Oil will surge 21% this year even as spiking COVID-19 infections hamper near-term demand, Goldman Sachs says

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Oil could surge 21% this year, even as near-term demand is hurt by rising COVID-19 infections, Goldman Sachs said in a note on Tuesday.
Oil extended its two-day surge to as much as 7% on Wednesday, with the rally sparked by Saudi Arabia’s surprise decision to cut oil production by 1 million barrels per day on Tuesday.
The most rational explanation to Saudi Arabia’s oil production cut is “a large expected slowdown in global oil demand” driven in part by rising COVID-19 infections.
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Brent crude oil could surge to $65 per barrel by the end of 2021, even as near-term demand is set to be weak due to rising COVID-19 infections, Goldman Sachs said in a note on Tuesday. A move to $65 would represent potential upside of 21% as of Tuesday’s close.

Brent traded up as much as 1% in Wednesday trades, extending its two-day surge to as much as 7%. The initial rally was sparked by Saudi Arabia’s surprise decision to cut its oil production by 1 million barrels per day throughout February and March.

The oil production cut was a surprise to the markets because global oil demand beat expectations in December thanks to limited lockdown measures and resilient jet demand, according to Goldman.

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Oil prices will likely be supported in the coming weeks thanks to the oil production cut and “the prospect for a tight market in 2Q21,” but Saudi Arabia’s decision “reflects signs of weakening demand as lockdowns return,” Goldman said in the note.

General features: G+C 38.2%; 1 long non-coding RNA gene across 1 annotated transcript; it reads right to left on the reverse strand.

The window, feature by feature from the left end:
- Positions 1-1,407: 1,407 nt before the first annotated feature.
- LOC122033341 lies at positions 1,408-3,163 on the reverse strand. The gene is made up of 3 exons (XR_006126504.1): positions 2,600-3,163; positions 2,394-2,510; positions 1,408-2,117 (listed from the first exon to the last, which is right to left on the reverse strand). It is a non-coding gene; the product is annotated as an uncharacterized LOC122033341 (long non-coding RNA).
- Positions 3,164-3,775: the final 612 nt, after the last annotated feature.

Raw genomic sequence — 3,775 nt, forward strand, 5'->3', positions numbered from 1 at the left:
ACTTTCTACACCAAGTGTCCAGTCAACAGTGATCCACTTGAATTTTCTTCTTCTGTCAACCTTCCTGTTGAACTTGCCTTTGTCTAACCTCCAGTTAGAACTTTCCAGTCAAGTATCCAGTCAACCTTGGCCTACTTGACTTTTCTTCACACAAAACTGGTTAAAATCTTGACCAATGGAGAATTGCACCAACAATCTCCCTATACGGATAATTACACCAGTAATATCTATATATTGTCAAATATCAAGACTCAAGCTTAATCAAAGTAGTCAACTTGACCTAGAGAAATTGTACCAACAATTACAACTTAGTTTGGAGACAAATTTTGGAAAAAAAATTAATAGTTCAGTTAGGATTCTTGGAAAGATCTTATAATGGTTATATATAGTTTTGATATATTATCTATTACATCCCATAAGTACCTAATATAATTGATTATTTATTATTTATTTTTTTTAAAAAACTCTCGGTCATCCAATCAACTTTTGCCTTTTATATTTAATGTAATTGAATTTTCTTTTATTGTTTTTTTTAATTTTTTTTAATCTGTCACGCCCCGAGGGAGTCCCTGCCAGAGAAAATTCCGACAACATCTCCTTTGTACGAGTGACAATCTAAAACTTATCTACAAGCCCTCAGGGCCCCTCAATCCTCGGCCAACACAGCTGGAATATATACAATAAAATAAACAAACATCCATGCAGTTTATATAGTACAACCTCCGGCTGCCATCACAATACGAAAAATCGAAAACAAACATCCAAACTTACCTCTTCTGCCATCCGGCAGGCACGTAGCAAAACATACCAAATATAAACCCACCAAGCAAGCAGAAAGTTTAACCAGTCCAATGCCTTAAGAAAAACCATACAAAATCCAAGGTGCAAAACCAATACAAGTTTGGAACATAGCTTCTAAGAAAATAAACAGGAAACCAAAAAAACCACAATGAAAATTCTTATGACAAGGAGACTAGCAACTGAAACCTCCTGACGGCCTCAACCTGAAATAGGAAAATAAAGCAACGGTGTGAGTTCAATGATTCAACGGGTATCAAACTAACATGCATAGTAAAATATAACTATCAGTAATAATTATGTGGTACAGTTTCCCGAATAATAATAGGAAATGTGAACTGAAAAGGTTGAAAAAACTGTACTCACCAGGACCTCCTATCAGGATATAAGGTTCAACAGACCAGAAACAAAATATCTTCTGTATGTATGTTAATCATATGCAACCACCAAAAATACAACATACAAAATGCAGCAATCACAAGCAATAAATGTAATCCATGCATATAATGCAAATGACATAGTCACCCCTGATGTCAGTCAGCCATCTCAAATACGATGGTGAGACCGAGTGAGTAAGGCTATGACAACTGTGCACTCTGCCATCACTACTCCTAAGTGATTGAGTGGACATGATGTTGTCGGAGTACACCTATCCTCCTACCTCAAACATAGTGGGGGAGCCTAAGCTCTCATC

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“A large expected slowdown in global oil demand [is] the most rational explanation for Saudi’s cut,” Goldman said, adding that Saudi undermined its efforts since April to have OPEC+ members implement similar cuts.

Russia and Kazakhstan will increased their oil output by a combined 75,000 barrels per day in February and March.

In fact, Goldman’s high-frequency oil demand data suggests that recent aggressive lockdowns in countries like the UK have already weighed on oil demand, according to the note. 

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Source:: Business Insider

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